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A Porcupine Provides Perspective

The world is too much with us; late and soon,
Getting and spending, we lay waste our powers;
Little we see in Nature that is ours;
We have given our hearts away, a sordid boon!

               –Excerpt from William Wordsworth’s poem “The World is Too Much with Us



It’s time to reconnect with nature

You may recall these lines of poetry from high school English class and wonder of their place in this pheasant guy’s blog.  The answer to their presence begins on Saturday morning under a glorious sunny sky.


I was hunting with my dad, brother, 10-year old nephew, my dad’s Brittany and my two shorthairs.  The temps were crisp and the winds were low.  All the elements were in place for a memorable day afield.


Then, I began to shoot and miss.  In total, I racked up a dozen misses without meat for the pot by late afternoon.  My frustration mounted.  My smile disappeared.  My words became short.  I had lost perspective.


That’s when my 7-month-old shorthair, Izzy, raced back to me with terror in her eyes and a mouth full of porcupine.  Quickly, my dad and brother came to my aid, and we successfully removed more than two dozen quills mostly outside of Izzy’s muzzle.  It’s no secret a bad porcupine encounter can be life threatening.  Izzy and I had gotten off lucky, and in fact, that porcupine had given me perspective on my inaccuracy, in shooting and in how I’d been living life that day.


What was true in Wordsworth’s time is still true today; the world is too much with us.  I often think about society’s disconnection to nature from Leopold’s perspective of food and land.  However, the weekend’s porcupine added the complexity of society’s disconnection to nature that Wordsworth references.  In simplest terms, life is short.  A missed shot, even a box of missed shots, shouldn’t deflect your eyes from the blessing of a day afield with a healthy family, happy bird dogs and our natural world.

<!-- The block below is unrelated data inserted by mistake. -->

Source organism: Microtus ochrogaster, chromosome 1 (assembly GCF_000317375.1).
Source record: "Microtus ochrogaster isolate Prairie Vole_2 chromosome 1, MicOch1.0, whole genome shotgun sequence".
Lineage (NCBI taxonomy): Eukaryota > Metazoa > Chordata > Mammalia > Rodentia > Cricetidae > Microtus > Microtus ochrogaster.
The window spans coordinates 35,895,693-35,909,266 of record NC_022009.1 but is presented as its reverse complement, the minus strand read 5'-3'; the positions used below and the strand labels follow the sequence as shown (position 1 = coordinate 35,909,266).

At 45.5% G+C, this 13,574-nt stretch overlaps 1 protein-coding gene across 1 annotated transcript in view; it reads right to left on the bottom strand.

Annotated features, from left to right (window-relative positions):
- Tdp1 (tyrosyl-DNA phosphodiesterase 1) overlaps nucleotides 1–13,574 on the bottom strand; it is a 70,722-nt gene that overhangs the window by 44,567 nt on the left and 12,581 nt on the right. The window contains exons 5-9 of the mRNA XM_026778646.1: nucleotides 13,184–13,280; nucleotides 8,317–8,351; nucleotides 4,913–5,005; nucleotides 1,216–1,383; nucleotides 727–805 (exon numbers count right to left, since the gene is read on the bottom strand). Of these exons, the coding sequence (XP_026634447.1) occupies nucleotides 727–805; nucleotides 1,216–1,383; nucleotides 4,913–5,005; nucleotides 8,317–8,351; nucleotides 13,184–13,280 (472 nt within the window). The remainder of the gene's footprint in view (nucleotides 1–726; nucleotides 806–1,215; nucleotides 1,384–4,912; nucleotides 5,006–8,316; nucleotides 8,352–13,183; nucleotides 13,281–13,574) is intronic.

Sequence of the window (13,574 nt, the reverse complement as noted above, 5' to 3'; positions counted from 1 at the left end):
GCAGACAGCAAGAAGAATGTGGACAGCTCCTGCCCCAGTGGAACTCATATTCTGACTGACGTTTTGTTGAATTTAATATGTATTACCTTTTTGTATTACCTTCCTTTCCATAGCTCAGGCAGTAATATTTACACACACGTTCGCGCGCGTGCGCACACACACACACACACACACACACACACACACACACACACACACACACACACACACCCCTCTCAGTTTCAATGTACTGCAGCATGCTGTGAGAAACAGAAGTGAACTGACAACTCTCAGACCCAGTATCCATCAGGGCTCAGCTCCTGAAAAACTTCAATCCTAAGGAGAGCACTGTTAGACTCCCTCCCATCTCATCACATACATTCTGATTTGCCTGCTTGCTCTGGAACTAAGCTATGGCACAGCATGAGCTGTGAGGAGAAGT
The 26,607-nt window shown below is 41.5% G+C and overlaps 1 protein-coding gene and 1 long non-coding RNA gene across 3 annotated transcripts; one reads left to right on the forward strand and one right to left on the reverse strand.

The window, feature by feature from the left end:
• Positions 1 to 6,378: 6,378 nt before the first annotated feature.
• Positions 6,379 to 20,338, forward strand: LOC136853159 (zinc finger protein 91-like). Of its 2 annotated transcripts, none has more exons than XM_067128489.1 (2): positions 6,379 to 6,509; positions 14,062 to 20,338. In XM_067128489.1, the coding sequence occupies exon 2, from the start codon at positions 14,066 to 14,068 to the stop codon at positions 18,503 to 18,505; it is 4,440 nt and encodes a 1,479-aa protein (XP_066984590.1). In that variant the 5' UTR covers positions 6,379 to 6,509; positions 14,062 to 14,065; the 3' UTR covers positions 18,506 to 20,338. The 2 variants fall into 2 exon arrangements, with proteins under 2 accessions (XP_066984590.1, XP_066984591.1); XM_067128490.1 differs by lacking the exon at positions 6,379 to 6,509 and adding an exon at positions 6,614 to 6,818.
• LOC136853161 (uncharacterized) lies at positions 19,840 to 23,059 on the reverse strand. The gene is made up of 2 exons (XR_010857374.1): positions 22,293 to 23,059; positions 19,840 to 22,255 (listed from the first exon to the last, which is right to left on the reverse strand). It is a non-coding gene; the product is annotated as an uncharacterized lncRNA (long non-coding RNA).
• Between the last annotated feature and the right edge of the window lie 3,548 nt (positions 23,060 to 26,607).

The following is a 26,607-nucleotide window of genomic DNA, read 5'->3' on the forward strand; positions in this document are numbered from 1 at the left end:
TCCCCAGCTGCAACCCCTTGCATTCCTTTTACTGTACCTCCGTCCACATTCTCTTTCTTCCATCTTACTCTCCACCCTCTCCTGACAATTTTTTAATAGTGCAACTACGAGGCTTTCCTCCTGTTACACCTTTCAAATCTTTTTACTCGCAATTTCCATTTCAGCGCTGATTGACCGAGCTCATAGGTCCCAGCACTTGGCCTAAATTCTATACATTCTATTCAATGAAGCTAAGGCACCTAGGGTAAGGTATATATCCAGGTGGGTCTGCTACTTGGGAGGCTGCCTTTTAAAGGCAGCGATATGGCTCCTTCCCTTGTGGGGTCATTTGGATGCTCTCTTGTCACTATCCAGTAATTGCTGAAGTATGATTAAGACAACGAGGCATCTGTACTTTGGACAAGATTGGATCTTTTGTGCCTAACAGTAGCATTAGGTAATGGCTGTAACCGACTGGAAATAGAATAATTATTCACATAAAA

Perhaps today’s blog is a little too heavy, so allow me to lighten up my point.  Take tomorrow off from work and go bird hunting.  You only live once, so you better make the most of the trip.


The Pointer is written by Bob St.Pierre, Pheasants Forever & Quail Forever’s Vice President of Marketing.  Follow Bob on Twitter @BobStPierre.


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3 Responses to “A Porcupine Provides Perspective”

  1. ACE ZOLA says:

    Well said. A hunter in the field has to sometimes remember why he is truly out hunting. I believe for everything, the sights, the smells, the friendship and yes, if he is lucky or sharp enough, to also bag a bird or two. A friend of mine had to put his young shorthair down in the field immediately a few years ago as it was quilled so badly there wasn’t even time to get it to a vet. I won’t go into specifics, but you can imagine.

  2. Brian says:

    I’ll take your advice and take the afternoon off to do some hunting. Thanks!

  3. Rick Olson says:

    A bad day of hunting is always better than a good day at work. I am a firm believer that hunting is more than just going afield with the dog and my shotgun. When we do this, re keep in touch with the tactile senses now lost to social media, computers and how we originally survived.


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